Welcome to ESOCAN

An educational resource dedicated to the
prevention and control of esophageal cancer.

Each year over 600,000 people in the world are diagnosed with esophageal cancer. Unfortunately most do not survive more than a year, making it the sixth most common cause of cancer-related death. Much is known about the risk and protective factors for this cancer, providing opportunities for prevention through

  • avoiding causative exposures,
  • engaging in healthy activities,
  • chemoprevention, and
  • screening for precancerous conditions (in some cases)

Cancer-related mortality worldwide - 2020

Of the almost 10 million cancer-related deaths that occurred in the world during 2020,
5.5% were attributable to esophageal cancer. (Cancer Today)


The purpose of this website is to promote awareness of esophageal cancer, summarize its epidemiology (see background and risk and preventive factors) and demonstrate how this information can be used for personalized cancer prevention. See "Learn More" below and menu tab.

New research findings relevant to esophageal cancer causes and prevention will be highlighted from time to time in the blog. If you would like updates delivered to your inbox (1 - 2 per month), sign up for the newsletter.

Most esophageal cancers worldwide are classified as squamous cell carcinomas. In the early 1970s, however, a previously unusual histologic type - adenocarcinoma - began a rapid rise in incidence that continued for over four decades to become the dominant type of esophageal cancer in the West. The BEACON consortium tab summarizes findings from this epidemiologic research consortium which was founded in 2005 to study underlying reasons for the increase and identify potential preventive measures. Additional information resources related to esophageal cancer prevention, treatment and patient support can be found in a menu tab as well.

Learn more

Diagram of esophagus


describes the basic epidemiology of esophageal cancer

Diagram of risk factors and pathways

Risk Factors

summarizes what is known about possible causes of esophageal cancer and opportunities for prevention

Screenshot of risk calculator

What's Your Risk?

introduces the IC-RISC™risk calculator which estimates an individual’s risk of developing esophageal adenenocarcinoma

Fred Hutch Cancer CenterSign up for newsletter

Recent News:

Non-invasive capsule sponge with AI cytology shows promise for screening high-risk areas of China
Results from a study of 1,844 participants from a high-risk area in China indicate that esopphageal cells captured non-invasively via a capsule sponge, when combined with a trained artificial intelligence (AI) system can substantially reduce the need for endoscopy with histopathology, with a sensitivity of 93.7% and positive predictive value of 13.5%.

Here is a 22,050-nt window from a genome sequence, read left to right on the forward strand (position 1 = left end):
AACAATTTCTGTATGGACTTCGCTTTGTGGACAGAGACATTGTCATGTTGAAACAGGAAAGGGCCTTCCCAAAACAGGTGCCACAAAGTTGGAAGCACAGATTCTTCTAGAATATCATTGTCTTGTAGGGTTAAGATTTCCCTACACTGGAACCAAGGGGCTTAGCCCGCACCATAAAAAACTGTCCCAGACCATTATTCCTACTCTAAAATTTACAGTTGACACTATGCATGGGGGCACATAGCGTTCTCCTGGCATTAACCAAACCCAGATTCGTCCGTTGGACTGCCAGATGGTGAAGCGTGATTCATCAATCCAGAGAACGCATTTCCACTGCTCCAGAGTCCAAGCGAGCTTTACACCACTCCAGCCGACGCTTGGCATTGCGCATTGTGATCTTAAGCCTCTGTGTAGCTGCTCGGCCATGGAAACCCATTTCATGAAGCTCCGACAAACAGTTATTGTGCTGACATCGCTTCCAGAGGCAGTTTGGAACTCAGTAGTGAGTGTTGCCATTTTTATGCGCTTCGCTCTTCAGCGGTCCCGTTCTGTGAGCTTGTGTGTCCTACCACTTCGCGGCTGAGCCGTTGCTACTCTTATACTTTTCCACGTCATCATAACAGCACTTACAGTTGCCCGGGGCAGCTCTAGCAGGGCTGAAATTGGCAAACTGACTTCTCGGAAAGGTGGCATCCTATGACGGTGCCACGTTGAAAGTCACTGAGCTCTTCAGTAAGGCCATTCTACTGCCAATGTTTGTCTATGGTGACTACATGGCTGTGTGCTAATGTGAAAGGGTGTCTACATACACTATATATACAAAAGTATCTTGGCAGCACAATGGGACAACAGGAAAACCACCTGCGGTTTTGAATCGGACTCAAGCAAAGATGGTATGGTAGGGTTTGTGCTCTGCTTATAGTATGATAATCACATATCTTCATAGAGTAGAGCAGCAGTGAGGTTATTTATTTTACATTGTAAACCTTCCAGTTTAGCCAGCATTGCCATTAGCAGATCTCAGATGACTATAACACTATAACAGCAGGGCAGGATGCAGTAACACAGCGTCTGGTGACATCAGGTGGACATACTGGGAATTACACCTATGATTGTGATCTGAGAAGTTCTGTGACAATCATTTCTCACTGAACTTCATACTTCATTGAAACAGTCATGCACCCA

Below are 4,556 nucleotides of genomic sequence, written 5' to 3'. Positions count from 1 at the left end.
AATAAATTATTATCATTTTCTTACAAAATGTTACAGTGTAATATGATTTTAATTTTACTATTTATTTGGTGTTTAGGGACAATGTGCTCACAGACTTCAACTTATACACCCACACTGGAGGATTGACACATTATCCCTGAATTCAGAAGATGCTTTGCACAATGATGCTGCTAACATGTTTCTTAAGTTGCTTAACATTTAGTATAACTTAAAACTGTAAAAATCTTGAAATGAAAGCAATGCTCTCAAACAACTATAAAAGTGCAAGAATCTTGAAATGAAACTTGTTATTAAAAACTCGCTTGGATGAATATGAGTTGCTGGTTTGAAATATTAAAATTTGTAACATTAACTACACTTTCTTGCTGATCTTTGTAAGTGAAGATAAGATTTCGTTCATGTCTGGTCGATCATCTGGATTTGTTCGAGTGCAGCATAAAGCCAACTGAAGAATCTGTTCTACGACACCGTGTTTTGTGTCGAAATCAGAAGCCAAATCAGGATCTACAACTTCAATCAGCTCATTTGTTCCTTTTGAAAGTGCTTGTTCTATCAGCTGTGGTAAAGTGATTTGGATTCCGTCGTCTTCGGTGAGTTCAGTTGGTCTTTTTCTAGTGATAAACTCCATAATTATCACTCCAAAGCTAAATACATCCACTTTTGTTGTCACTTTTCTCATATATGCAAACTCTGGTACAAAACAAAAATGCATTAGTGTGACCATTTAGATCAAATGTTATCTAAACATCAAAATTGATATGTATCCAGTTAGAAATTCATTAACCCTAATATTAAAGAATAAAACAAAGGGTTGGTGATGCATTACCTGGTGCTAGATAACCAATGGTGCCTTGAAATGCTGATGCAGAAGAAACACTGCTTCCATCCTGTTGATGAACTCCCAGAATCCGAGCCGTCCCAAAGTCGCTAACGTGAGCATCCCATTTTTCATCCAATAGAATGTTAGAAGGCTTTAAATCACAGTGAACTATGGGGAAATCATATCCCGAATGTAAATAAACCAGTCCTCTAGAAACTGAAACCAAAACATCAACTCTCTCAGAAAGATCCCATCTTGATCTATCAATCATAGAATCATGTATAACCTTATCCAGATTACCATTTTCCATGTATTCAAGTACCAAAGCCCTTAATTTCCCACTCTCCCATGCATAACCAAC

Evolution of esosphageal adenocarcinoma and implications for screening and surveillance
This nice review updates the molecular/genomic changes leading to esophageal adenocarcinoma and makes the link to more effective screening and treatment approaches. As the authors conclude: "Ultimately, the long evolutionary history and repeated patient surveillance can be used to help improve personalized risk prediction in the management of patients with BE. By understanding the evolutionary dynamics across a BE segment through a global view of the genomic structural instability and the resulting clonal cell populations, we can also begin to improve our understanding of EAC with the aim to detect cancers earlier."
Asbestos exposure and increased risk of ESCC
A meta-analysis of 34 studies of occupational exposure to asbestos reveals a 28% increased risk of esophageal squamous cell carcinoma, which increased to 84% among those most highly exposed. The authors conducted a quite thorough analysis, while lack of available information on the major risk factors (smoking and alcohol) remains a limitation.
Women with BE progress about half as often as men
This meta-analysis reinforces previous observations that women with Barrett's progress to HGD or EAC at about half the rate as men.
This website contains a curated and opinionated look at recent literature regarding the epidemiology and prevention of esophageal cancer, with an emphasis on esophageal adenocarcinoma. It is developed by Thomas L Vaughan MD, MPH ©2021
This website should not be considered, or used as a substitute for, medical advice, diagnosis or treatment. This site does not constitute the practice of any medical or other professional health care advice, diagnosis or treatment. The information on this website represent the views solely of Dr. Vaughan.
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